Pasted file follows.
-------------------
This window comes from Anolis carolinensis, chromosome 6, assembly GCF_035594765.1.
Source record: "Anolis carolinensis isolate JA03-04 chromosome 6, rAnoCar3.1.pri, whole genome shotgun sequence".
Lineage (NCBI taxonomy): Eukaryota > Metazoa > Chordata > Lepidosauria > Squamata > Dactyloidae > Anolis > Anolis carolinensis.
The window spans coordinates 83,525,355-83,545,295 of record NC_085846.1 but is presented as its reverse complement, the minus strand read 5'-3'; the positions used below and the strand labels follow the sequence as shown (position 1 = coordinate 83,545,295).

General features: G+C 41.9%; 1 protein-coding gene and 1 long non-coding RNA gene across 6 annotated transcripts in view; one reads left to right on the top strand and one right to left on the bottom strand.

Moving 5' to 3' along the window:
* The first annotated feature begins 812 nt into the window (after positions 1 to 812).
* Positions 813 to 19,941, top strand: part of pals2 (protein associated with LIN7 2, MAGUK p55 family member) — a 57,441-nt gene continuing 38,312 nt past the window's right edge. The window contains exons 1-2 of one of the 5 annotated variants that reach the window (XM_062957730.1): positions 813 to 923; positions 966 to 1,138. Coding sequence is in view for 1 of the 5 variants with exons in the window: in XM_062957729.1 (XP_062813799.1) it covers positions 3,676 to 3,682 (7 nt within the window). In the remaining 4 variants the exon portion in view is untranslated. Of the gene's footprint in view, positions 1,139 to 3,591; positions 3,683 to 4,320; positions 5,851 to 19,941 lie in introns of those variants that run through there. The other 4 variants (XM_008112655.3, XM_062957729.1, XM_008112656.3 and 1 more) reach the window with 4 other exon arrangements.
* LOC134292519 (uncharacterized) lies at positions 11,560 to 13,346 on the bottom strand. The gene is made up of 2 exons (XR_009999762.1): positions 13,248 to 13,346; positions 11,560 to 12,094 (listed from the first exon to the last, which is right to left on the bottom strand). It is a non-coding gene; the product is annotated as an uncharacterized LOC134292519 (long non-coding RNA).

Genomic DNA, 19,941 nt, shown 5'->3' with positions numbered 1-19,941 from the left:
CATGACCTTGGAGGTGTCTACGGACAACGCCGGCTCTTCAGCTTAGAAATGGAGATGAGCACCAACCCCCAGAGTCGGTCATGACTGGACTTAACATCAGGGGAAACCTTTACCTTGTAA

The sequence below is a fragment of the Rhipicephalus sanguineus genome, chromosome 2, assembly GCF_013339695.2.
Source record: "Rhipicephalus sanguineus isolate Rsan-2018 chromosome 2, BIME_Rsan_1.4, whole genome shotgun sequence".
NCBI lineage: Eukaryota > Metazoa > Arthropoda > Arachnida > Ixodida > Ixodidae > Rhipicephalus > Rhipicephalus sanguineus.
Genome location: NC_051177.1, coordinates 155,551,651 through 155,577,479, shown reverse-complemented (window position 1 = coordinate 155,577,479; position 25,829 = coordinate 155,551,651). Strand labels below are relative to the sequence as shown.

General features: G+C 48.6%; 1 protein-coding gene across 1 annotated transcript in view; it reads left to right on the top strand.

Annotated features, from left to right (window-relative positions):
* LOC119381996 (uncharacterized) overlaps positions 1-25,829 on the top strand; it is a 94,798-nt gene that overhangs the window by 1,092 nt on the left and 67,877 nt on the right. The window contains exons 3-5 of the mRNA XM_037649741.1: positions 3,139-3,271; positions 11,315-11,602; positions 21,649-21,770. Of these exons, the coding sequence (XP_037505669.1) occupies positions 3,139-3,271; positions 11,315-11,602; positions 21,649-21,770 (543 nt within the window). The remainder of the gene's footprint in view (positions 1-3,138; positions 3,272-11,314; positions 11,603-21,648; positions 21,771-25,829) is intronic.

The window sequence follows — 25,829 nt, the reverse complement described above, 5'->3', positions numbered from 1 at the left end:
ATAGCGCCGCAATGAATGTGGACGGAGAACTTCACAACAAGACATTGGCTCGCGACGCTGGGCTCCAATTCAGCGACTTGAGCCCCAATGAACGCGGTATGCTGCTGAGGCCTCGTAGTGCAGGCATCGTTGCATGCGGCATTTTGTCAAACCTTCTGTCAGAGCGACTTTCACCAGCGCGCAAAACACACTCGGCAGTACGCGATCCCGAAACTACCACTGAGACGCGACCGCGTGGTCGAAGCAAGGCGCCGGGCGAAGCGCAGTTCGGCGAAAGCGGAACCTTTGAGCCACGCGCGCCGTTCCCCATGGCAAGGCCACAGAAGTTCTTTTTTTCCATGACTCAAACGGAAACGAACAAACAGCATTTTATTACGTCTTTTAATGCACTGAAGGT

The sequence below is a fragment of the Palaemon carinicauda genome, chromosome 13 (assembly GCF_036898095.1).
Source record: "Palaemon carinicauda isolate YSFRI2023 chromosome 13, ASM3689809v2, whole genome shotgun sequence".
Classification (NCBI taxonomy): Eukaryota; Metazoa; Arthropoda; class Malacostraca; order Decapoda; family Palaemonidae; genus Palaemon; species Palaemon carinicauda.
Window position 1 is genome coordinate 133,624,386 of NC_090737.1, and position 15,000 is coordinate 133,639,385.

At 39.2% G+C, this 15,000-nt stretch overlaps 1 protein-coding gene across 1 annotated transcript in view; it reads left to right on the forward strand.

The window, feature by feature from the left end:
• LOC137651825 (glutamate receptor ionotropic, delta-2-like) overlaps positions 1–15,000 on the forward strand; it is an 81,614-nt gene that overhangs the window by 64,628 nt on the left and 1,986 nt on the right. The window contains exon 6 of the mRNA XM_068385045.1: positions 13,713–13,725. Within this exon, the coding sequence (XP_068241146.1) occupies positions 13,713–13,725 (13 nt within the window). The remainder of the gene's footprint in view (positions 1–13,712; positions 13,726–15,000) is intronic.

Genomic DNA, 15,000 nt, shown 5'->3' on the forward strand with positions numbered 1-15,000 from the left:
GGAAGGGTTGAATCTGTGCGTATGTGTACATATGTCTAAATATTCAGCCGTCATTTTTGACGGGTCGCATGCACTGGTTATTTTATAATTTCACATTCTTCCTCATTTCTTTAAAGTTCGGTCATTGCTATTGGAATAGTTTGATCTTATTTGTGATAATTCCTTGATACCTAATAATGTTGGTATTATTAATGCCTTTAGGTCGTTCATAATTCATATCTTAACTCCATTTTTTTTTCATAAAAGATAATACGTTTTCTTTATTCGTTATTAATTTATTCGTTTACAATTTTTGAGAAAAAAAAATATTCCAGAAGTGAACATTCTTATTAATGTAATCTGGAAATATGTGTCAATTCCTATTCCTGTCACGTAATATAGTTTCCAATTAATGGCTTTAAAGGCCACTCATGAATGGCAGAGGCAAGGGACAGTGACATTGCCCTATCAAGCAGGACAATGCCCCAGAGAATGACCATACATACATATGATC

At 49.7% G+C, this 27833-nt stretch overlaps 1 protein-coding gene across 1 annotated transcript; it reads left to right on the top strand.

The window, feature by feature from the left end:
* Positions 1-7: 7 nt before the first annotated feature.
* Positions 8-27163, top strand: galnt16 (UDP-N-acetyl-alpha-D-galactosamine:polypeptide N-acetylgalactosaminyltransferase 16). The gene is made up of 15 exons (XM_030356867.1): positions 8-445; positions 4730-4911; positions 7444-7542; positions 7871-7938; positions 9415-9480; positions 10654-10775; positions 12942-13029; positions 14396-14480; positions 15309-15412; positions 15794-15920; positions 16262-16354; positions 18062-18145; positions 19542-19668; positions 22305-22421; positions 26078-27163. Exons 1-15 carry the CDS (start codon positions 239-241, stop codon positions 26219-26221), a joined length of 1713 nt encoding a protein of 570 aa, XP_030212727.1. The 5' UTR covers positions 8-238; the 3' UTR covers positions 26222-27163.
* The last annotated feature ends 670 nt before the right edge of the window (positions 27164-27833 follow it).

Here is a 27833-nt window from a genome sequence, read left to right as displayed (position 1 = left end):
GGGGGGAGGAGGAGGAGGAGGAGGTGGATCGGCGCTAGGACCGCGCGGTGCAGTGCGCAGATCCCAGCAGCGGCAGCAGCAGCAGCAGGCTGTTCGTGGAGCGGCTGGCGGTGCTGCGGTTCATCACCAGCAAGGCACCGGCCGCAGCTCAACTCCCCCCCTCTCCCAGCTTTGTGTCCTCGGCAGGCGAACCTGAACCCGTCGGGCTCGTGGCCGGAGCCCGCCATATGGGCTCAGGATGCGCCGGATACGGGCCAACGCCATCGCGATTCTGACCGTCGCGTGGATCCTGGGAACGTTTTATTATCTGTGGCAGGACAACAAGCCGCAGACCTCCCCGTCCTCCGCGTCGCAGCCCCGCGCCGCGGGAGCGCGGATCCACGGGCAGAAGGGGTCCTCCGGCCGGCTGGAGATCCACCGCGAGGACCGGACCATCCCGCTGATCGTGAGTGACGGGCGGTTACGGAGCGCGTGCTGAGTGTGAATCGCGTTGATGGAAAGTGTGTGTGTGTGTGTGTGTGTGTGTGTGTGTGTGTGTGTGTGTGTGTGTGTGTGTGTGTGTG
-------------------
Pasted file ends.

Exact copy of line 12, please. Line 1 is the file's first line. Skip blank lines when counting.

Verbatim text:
The sequence below is a fragment of the Rhipicephalus sanguineus genome, chromosome 2, assembly GCF_013339695.2.